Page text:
A woman shot in an horrific nightclub attack has told how BELLY DANCING helped her heal from the traumatic assault.
Nurjahan Boulden, 36, was on the roof terrace of the Volume nightclub in Toronto, Canada, when a gunman opened fire.
She was shot in the shin, leaving her lower leg shattered, and waited 30 minutes for paramedics to arrive, lying on the ground next to a man who died in the gang-related shooting.
Nurjahan started belly dancing as a child from the moment she learned to walk, but did not dance again for 10 years after the shooting as she found it too painful.
But she now credits the sensual dance, as well as sharing her story, with helping her recover emotionally and physically from the attack.
Mother-of-three Nurjahan, from Los Angeles, California, even teaches belly dancing to fellow gun violence survivors to help them recover from trauma.
The dance teacher and writer was in Toronto for a wedding in July 2006 when she and her friends decided to go to the Volume nightclub.
Nurjahan, who was 21 at the time, said: “All of a sudden I felt a vibration in my leg. There was no warning that anything bad was going to happen.
“I fell face down on to the concrete and I heard bullets spraying. I kept saying: ‘I got shot, I got shot’. The whole of my bottom half went numb.
“When the bullets stopped flying, I was laying there on the concrete and there was a man three feet away from me who was bleeding.
“He had been shot twice in the chest and once in the head. For 30 minutes, I lay there watching him bleed out.
“When the paramedics came, they put a tarp over him so I knew he didn’t make it.”
The police never found the gunman who killed one man and injured Nurjahan and another party-goer that night.
Nurjahan was taken to St Michael’s Hospital where doctors told her that she was lucky to be alive as the bullet had just missed her artery.
A week later she flew back to the US and, against medical advice, immediately returned to college.
She added: “I just pretended that everything was OK. I went into my senior year in a wheelchair because my leg was shattered.
“I didn’t have great healthcare, so I didn’t get a boot or physical therapy.”
Instead of pursuing her dream of becoming a dancer, Nurjahan became a teacher after a college.
She met her husband Charles, 43, a school principal, and had three children – Beau, 11, Za’eem, eight, and Hezekiah, five.
“Throughout all of this, I had panic attacks and flashbacks,” she said.
“All I could think about was the man who was dying next to me.
“I was constantly terrified for my life and my children’s lives.
“I bought ladders for everyone on the second floor of my office building in case a shooter came.
“I was terrified to take my kids to school after the Sandy Hook shooting.”
While celebrating her 30th birthday in Mexico, Nurjahan again experienced traumatic flashbacks.
“We went to a bar and someone slapped the bar and I just started crying.
“Another time a car backfired and I just started screaming and crying.”
In April 2016, Nurjahan attended an event where Rhonda Foster shared about how her seven-year-old son Evan had been shot dead in a park.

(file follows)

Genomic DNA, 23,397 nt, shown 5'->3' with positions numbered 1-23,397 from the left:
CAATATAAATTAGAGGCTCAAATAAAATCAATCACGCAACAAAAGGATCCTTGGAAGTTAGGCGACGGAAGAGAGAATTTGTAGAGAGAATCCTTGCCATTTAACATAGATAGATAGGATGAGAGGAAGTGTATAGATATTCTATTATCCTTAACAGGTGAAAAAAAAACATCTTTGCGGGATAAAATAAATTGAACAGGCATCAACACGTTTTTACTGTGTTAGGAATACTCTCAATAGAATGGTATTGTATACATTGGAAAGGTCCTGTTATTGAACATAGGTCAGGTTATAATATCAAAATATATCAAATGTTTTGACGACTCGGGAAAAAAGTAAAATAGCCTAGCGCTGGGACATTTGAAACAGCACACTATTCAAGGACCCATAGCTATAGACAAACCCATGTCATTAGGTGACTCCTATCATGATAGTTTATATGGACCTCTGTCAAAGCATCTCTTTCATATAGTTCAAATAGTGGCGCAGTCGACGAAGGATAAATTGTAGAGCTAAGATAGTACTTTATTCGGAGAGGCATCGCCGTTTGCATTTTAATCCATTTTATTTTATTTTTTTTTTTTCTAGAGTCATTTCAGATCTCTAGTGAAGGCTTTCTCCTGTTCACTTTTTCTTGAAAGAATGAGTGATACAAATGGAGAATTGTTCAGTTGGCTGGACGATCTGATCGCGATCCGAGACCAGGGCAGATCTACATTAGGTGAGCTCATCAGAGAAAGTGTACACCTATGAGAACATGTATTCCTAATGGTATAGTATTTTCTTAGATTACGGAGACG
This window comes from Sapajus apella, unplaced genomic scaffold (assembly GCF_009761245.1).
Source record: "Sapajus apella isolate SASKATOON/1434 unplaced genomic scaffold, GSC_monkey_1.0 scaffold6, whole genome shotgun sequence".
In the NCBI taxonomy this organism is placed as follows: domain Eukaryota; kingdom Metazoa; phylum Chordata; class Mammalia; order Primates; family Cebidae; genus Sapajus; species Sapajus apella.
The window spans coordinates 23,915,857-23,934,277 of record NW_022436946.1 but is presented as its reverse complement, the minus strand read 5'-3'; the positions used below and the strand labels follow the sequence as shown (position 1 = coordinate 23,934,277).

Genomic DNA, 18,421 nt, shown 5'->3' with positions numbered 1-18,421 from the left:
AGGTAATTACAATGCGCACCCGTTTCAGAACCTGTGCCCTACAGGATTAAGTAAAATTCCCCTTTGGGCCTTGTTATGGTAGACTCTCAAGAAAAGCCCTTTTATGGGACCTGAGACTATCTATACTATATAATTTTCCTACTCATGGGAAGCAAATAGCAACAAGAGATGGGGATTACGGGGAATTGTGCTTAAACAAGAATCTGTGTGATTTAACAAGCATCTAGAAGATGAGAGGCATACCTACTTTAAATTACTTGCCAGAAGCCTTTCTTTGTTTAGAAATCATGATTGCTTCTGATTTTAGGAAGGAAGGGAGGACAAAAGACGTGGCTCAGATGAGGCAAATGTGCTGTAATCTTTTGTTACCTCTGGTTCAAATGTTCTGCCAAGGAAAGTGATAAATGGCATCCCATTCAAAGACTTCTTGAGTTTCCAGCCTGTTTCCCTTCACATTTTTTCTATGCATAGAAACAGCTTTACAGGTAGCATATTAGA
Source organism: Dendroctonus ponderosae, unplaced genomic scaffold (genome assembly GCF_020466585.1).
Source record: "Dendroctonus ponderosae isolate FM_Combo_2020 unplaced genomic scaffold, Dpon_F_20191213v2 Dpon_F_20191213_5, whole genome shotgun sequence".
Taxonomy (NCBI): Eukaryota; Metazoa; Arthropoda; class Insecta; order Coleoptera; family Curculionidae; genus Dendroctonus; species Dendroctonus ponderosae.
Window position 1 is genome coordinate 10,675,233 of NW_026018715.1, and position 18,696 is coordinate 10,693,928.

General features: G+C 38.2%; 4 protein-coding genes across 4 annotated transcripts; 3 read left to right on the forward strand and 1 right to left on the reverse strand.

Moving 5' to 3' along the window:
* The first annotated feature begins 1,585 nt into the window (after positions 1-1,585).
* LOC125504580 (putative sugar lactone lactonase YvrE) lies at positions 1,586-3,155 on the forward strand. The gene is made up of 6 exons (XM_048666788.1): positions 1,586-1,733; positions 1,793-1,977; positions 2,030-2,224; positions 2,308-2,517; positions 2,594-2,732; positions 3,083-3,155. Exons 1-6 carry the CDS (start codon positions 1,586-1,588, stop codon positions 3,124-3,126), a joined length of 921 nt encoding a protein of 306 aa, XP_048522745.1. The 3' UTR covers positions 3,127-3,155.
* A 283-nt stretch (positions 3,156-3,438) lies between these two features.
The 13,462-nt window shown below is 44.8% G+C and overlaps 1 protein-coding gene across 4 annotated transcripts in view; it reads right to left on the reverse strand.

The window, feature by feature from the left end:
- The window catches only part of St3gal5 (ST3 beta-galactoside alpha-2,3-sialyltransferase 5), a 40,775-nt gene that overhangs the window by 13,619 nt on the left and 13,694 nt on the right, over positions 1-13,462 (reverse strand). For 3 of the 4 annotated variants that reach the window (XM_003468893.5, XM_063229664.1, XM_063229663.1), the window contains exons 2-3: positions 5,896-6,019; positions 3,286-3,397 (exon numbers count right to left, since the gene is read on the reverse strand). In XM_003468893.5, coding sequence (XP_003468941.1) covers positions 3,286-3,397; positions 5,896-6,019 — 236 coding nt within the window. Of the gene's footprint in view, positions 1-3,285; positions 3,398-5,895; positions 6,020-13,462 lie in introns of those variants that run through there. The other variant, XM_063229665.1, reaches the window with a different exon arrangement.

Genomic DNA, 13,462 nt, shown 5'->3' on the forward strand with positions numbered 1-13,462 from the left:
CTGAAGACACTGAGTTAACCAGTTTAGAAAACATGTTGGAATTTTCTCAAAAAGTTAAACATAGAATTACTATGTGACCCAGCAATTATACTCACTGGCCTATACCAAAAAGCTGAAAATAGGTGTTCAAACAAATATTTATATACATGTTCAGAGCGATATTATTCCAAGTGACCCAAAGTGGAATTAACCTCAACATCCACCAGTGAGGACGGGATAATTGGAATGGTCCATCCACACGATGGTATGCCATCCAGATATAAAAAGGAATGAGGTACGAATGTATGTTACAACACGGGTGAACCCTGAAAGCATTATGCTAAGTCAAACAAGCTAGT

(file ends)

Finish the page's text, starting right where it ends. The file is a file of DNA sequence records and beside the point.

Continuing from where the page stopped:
“She was standing there and saying her worst nightmare out loud,” Nurjahan recalled.
“I went up to her afterwards and told her how much it meant to me to hear her.
“I told her I had experienced gun violence.
“She was the first person to look at me and say: ‘You’re a survivor’.”
Rhonda invited Nurjahan to speak about her experience the next month at an event organized by the group Women Against Gun Violence.
“I decided to go through the excruciating process of writing my story down,” Nurjahan said.
“I would say all of it – how a stranger at the hospital had had to remove my tampon, how my mom had to give me sponge baths after the shooting because I couldn’t wash myself, the guilt I felt about the man next to me who had died.
“When I climbed off stage there were 300 people standing and clapping for me.
“I felt relief – I had had so much shame around the shooting.”
Sharing the story of the shooting inspired Nurjahan to start belly dancing again.
“My leg had never fully recovered.
“I had a really hard time with insurance and doctors.
“Finally when I was 29, a CT scan revealed that there was still a hole in my bone.
“I got a rod and screws put into my leg but I still couldn’t run – I realized that the physical pain was attached to the emotional pain.
“One of my biggest fears about dancing again was that I wouldn’t be able to dance like I used to.
“So I decided to dance as sillily and wildly as possible down a public street to get over that fear.
“I did that three times a week for six months until I was able to run again and play soccer and belly dance.”
While belly dancing is often considered a sexual performance, Nurjahan explained that the dance form was linked to her mother’s upbringing in Tanzania in East Africa.
“I grew up belly dancing from the time that I could walk.
“My mom’s family is from Tanzania and belly dancing is a part of her culture.
“It’s not performative – it’s only with other women.
“In western media, belly dancing is a sexual thing but in my culture it’s about women coming together in community and celebrating each other.”
Nurjahan now teaches the dance as a form of healing – even instructing her students to dance naked in front of the mirror.
“I teach belly dance as a way of healing and a way of connection with your body.
“It can help you heal from any trauma you’ve been through, whether that’s gun violence or shame around your body.
“One of the assignments I give to my students is to strip down naked in front of the mirror and dance and think nothing but good thoughts.
“I tell them to keep practicing that every day until they actually feel those good thoughts.”
Nurjahan also hosts a twice-monthly clubhouse where survivors of gun violence can share their own experiences and receive support.